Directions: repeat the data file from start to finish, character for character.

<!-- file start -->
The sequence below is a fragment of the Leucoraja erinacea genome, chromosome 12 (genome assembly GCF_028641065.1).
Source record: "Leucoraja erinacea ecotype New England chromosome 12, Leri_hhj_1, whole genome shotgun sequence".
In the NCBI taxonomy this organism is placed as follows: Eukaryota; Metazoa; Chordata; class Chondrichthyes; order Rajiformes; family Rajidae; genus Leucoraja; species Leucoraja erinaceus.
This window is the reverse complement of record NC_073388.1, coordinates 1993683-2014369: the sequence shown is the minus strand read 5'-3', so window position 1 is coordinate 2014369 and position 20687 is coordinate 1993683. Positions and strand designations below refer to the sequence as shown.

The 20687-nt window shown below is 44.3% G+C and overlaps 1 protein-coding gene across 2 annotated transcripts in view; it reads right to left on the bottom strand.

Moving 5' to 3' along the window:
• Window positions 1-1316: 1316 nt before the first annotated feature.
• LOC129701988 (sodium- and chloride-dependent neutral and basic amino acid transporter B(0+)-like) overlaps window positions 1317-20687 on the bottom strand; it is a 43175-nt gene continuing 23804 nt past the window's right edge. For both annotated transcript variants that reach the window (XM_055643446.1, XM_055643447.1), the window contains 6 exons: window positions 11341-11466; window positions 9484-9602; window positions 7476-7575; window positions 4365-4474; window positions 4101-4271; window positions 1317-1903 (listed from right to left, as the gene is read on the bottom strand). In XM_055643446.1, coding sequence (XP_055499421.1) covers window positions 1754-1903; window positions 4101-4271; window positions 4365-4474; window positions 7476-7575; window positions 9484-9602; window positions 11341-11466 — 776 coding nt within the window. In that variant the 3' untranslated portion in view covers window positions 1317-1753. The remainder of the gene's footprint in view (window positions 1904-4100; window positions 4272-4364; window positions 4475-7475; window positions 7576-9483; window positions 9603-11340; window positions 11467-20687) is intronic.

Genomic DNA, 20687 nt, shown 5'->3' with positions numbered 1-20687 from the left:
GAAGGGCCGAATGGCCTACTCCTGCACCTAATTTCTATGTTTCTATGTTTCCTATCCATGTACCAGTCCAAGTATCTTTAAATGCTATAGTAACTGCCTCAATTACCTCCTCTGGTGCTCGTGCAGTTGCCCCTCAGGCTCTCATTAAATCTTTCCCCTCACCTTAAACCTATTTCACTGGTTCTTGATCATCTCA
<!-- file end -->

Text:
The sequence below is a fragment of the Leucoraja erinacea genome, chromosome 12 (genome assembly GCF_028641065.1).
Source record: "Leucoraja erinacea ecotype New England chromosome 12, Leri_hhj_1, whole genome shotgun sequence".
In the NCBI taxonomy this organism is placed as follows: Eukaryota; Metazoa; Chordata; class Chondrichthyes; order Rajiformes; family Rajidae; genus Leucoraja; species Leucoraja erinaceus.
This window is the reverse complement of record NC_073388.1, coordinates 1993683-2014369: the sequence shown is the minus strand read 5'-3', so window position 1 is coordinate 2014369 and position 20687 is coordinate 1993683. Positions and strand designations below refer to the sequence as shown.

The 20687-nt window shown below is 44.3% G+C and overlaps 1 protein-coding gene across 2 annotated transcripts in view; it reads right to left on the bottom strand.

Moving 5' to 3' along the window:
• Window positions 1-1316: 1316 nt before the first annotated feature.
• LOC129701988 (sodium- and chloride-dependent neutral and basic amino acid transporter B(0+)-like) overlaps window positions 1317-20687 on the bottom strand; it is a 43175-nt gene continuing 23804 nt past the window's right edge. For both annotated transcript variants that reach the window (XM_055643446.1, XM_055643447.1), the window contains 6 exons: window positions 11341-11466; window positions 9484-9602; window positions 7476-7575; window positions 4365-4474; window positions 4101-4271; window positions 1317-1903 (listed from right to left, as the gene is read on the bottom strand). In XM_055643446.1, coding sequence (XP_055499421.1) covers window positions 1754-1903; window positions 4101-4271; window positions 4365-4474; window positions 7476-7575; window positions 9484-9602; window positions 11341-11466 — 776 coding nt within the window. In that variant the 3' untranslated portion in view covers window positions 1317-1753. The remainder of the gene's footprint in view (window positions 1904-4100; window positions 4272-4364; window positions 4475-7475; window positions 7576-9483; window positions 9603-11340; window positions 11467-20687) is intronic.

Genomic DNA, 20687 nt, shown 5'->3' with positions numbered 1-20687 from the left:
GAAGGGCCGAATGGCCTACTCCTGCACCTAATTTCTATGTTTCTATGTTTCCTATCCATGTACCAGTCCAAGTATCTTTAAATGCTATAGTAACTGCCTCAATTACCTCCTCTGGTGCTCGTGCAGTTGCCCCTCAGGCTCTCATTAAATCTTTCCCCTCACCTTAAACCTATTTCACTGGTTCTTGATCATCTCA